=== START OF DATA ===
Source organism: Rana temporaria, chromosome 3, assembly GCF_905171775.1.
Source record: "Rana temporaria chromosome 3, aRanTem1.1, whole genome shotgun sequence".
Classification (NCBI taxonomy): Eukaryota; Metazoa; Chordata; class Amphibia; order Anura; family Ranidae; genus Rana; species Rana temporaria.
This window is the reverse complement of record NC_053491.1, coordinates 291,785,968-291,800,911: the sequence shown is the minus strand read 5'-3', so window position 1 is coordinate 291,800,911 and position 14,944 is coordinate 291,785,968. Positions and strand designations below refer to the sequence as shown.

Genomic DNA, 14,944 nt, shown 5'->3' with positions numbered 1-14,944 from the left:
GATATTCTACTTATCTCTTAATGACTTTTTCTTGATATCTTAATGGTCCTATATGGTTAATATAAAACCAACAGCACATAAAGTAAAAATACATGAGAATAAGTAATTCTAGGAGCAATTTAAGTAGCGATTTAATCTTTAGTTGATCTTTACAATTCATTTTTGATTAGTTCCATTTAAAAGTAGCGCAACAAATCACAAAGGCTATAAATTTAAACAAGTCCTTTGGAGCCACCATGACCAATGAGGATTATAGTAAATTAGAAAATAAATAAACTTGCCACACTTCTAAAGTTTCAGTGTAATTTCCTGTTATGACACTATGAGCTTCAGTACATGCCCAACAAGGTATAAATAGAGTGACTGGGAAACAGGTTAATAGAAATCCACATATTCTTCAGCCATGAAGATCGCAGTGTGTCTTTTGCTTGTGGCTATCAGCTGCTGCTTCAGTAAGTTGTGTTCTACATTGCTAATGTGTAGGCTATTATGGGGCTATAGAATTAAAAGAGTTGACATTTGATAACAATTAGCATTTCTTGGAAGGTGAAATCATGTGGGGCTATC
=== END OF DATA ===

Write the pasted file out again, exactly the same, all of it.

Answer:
Source organism: Rana temporaria, chromosome 3, assembly GCF_905171775.1.
Source record: "Rana temporaria chromosome 3, aRanTem1.1, whole genome shotgun sequence".
Classification (NCBI taxonomy): Eukaryota; Metazoa; Chordata; class Amphibia; order Anura; family Ranidae; genus Rana; species Rana temporaria.
This window is the reverse complement of record NC_053491.1, coordinates 291,785,968-291,800,911: the sequence shown is the minus strand read 5'-3', so window position 1 is coordinate 291,800,911 and position 14,944 is coordinate 291,785,968. Positions and strand designations below refer to the sequence as shown.

Genomic DNA, 14,944 nt, shown 5'->3' with positions numbered 1-14,944 from the left:
GATATTCTACTTATCTCTTAATGACTTTTTCTTGATATCTTAATGGTCCTATATGGTTAATATAAAACCAACAGCACATAAAGTAAAAATACATGAGAATAAGTAATTCTAGGAGCAATTTAAGTAGCGATTTAATCTTTAGTTGATCTTTACAATTCATTTTTGATTAGTTCCATTTAAAAGTAGCGCAACAAATCACAAAGGCTATAAATTTAAACAAGTCCTTTGGAGCCACCATGACCAATGAGGATTATAGTAAATTAGAAAATAAATAAACTTGCCACACTTCTAAAGTTTCAGTGTAATTTCCTGTTATGACACTATGAGCTTCAGTACATGCCCAACAAGGTATAAATAGAGTGACTGGGAAACAGGTTAATAGAAATCCACATATTCTTCAGCCATGAAGATCGCAGTGTGTCTTTTGCTTGTGGCTATCAGCTGCTGCTTCAGTAAGTTGTGTTCTACATTGCTAATGTGTAGGCTATTATGGGGCTATAGAATTAAAAGAGTTGACATTTGATAACAATTAGCATTTCTTGGAAGGTGAAATCATGTGGGGCTATC